these two lines are the same because the rate of
acceleration is the same, even though you had a
different starting point. Now what about the velocity
in the x direction here? It looks like this x initial velocity is a little bit more than this one, so maybe it's a little bit higher, but it stays constant once again. Now let's look at this third scenario. In this third scenario, what is our y velocity,
our initial y velocity? Well it would look something like that. And our initial x velocity
would look something like that. If we were to break things
down into their components. So our y velocity is starting negative, is starting negative, and then it's just going to
get more and more negative once the individual lets go of the ball. Because you have that
constant acceleration, that negative acceleration, so it's gonna look something like that. And what about in the x direction? Well looks like in the x
direction right over here is very similar to that one, so it might look something like this. I'll draw it slightly higher
just so you can see it, but once again the velocity
x direction stays the same because in all three scenarios, you have zero acceleration
in the x direction. Now last but not least
let's think about position. So they all start in the exact same place at both the x and y dimension, but as we see, they all have
different initial velocities, at least in the y dimension. So let's start with
the salmon colored one. So the salmon colored one, it starts off with a some
type of positive y position, maybe based on the height of
where the individual's hand is. And then what's going to happen? Well it's going to have
positive but decreasing velocity up until this point. At this point its velocity is zero. So its position is going to go up but at ever decreasing
rates until you get right to that point right over there, and then we see the velocity
starts becoming more and more and more and more negative. So it would look something like, something like that. Now what would be the x position of this first scenario? Well if we make this position
right over here zero, then we would start our x
position would start over here, and since we have a constant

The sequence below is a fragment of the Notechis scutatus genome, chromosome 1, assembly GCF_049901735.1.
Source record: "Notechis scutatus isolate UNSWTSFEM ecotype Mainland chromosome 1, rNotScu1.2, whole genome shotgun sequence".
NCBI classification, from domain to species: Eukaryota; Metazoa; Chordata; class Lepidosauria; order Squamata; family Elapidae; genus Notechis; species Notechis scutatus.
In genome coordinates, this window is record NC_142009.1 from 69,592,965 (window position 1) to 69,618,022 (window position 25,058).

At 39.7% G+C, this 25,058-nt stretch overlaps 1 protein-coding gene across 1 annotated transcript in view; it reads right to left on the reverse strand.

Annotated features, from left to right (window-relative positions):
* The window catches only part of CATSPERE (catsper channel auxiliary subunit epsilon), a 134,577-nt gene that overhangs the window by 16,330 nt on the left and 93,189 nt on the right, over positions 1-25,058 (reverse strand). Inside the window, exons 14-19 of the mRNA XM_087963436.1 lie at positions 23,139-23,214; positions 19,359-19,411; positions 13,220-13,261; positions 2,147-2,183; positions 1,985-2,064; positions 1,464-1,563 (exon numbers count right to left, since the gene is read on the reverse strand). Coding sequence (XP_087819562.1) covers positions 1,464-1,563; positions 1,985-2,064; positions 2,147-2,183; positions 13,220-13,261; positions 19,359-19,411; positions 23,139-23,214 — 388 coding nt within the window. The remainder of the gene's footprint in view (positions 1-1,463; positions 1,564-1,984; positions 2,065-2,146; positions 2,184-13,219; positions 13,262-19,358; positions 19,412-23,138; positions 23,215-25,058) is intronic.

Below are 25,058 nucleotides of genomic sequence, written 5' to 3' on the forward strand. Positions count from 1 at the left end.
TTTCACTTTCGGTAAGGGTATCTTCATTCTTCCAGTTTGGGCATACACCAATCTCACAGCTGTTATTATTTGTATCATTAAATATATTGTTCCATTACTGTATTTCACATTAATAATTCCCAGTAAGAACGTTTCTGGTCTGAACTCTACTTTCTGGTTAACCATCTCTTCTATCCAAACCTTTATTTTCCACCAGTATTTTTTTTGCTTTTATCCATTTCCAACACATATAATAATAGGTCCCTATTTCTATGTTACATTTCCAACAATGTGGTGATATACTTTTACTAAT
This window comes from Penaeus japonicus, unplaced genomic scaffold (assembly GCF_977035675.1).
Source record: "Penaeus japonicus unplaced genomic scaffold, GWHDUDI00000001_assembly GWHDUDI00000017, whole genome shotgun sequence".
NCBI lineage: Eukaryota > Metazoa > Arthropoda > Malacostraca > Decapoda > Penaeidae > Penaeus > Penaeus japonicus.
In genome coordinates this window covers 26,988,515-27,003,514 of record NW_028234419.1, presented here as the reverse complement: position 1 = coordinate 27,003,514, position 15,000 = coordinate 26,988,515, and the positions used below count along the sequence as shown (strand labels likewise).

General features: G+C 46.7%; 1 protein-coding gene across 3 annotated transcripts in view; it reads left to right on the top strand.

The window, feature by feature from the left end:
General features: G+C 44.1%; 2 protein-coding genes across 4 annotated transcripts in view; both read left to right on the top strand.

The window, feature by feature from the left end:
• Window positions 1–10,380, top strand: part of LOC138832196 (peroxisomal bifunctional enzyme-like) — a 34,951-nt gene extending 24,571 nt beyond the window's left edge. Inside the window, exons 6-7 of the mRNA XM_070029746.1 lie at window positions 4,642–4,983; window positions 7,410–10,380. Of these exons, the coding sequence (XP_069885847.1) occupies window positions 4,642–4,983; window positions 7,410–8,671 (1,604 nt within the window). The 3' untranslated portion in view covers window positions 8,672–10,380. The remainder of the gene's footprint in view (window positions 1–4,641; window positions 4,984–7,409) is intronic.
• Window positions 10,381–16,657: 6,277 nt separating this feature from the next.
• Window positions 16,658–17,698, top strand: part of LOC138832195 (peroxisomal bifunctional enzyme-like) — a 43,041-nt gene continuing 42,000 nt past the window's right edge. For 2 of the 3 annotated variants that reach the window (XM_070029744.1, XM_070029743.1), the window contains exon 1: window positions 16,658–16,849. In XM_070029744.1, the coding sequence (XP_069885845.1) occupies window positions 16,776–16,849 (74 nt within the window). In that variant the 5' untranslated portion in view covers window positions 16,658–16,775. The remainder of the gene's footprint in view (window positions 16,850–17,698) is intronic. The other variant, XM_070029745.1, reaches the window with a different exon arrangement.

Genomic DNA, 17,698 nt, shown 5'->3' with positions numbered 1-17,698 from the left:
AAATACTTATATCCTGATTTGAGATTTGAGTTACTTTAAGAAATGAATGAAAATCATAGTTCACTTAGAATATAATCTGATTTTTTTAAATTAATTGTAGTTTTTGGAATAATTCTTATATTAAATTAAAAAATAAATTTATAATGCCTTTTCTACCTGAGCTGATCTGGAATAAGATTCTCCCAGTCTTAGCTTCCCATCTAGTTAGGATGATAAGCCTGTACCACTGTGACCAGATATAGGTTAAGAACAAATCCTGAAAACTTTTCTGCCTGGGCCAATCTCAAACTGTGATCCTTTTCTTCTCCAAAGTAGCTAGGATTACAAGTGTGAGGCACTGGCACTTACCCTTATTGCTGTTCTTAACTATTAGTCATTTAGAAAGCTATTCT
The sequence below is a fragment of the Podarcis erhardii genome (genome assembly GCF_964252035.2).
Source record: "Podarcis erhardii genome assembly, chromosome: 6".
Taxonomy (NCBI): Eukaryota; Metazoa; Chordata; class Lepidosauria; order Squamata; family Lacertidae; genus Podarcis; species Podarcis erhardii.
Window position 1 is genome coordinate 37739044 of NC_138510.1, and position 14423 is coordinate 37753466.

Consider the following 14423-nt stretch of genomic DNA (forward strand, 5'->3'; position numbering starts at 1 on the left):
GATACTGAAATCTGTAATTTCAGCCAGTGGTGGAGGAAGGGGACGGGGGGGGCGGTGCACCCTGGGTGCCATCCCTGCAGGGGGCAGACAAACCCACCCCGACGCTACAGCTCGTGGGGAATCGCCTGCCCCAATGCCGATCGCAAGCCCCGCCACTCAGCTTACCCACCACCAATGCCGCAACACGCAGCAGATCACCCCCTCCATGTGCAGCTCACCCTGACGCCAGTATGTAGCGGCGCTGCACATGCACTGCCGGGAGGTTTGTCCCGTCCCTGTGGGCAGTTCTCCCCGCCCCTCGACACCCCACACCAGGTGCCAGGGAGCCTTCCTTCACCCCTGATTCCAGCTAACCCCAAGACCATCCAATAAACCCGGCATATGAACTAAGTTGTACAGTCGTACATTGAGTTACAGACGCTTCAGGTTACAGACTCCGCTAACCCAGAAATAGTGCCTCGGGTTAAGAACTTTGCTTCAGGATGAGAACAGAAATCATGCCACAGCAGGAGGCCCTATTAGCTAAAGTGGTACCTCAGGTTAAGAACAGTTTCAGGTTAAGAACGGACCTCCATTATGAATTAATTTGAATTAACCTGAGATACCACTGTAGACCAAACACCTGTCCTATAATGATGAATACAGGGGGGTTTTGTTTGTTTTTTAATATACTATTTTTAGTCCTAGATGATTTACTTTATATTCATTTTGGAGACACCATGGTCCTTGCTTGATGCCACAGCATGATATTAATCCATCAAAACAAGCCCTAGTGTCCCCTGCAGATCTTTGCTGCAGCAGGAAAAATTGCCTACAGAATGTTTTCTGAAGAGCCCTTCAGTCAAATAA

positive x velocity, our x position would just
increase at a constant rate. It would do something like that. Now what about this blue scenario? Well this blue scenario, we are starting in the exact same place as in our pink scenario, and then our initial y velocity is zero, and then it just gets
more and more and more and more negative. So it would look something, it would look something like this. Now what about the x position? Well our x position, we had a slightly higher velocity, at least the way that I drew it over here, so we our x position would
increase at a constant rate and it would be a slightly
higher constant rate. So it would have a slightly higher slope than we saw for the pink one. Now the yellow scenario, once again we're starting
in the exact same place, and here we're already starting
with a negative velocity and it's only gonna get more
and more and more negative. So it's just gonna do something like this. It's gonna get more and
more and more negative. It's a little bit hard to see, but it would do something like that. And if the in the x direction, our velocity is roughly the
same as the blue scenario, then our x position over
time for the yellow one is gonna look pretty pretty similar. So this is just a way to visualize how things would behave
in terms of position, velocity, and acceleration
in the y and x directions and to appreciate, one, how to draw and visualize these graphs and conceptualize them, but also to appreciate that you can treat, once you break your initial
velocity vectors down, you can treat the different dimensions, the x and the y dimensions, independently.